Subscribe / Renew
|► Subscribe to our Free Weekly Newsletter|
|home||Welcome, sign in or click here to subscribe.||login|
|print email to a friend reprints add to mydjc|
December 31, 2014
It sits at the bottom of a slope along busy 84th Avenue Northeast in Kirkland. But Carl Sandburg Elementary School stands tall when you get up close.
It exudes confidence with its techy-looking wall system, complete with solar panels that double as sunshades for the high-ceiling spaces inside.
The plan of the building reaches through the site like something that grew there organically. A front entrance beckons from the center, where the building bends, with an open stairway inside the glass walls.
The outdoor learning environment is important. The project was completed while the old school building was in place, and now play areas and raised planting beds and seating fill the former school's footprint. Parking is tucked into the foot of the slope along the roadway, where it's relatively out of sight.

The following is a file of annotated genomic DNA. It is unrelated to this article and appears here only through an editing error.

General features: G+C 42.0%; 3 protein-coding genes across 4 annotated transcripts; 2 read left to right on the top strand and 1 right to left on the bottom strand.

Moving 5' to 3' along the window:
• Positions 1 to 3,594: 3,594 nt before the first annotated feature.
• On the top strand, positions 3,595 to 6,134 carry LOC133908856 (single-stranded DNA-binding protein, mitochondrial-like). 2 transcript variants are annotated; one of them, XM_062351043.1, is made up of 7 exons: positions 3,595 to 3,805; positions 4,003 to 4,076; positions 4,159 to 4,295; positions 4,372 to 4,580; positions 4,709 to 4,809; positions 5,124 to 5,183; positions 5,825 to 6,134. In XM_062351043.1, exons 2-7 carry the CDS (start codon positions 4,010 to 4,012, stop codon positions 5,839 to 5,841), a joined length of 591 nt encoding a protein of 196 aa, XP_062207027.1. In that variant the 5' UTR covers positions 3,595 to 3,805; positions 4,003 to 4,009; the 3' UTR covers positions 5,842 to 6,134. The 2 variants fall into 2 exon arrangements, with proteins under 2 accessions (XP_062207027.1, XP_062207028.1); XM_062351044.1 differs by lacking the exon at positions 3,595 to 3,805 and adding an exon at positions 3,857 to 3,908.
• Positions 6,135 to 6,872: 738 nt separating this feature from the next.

On the opposite side of the building, a grove of big-leaf maple trees was saved, buffering the school from nearby houses. A long roof settles low over this side, while the front side lifts up over the high-ceilinged library wing.
A new wave of schools
Lake Washington is the fifth largest school district in the state, spanning the cities of Kirkland, Redmond and Sammamish. Its first wave of buildings came in the 1960s and 1970s, at a time when energy and water resources seemed relatively unlimited and school space was needed quickly for young families buying into fast-expanding suburbs. Schools tended to be inward-focused, built of concrete block, with cavernous gyms and multi-purpose rooms — and double-loaded hallways. It was the age of “cells and bells” — the flip term for rigidly divided spaces and equally rigid schedules.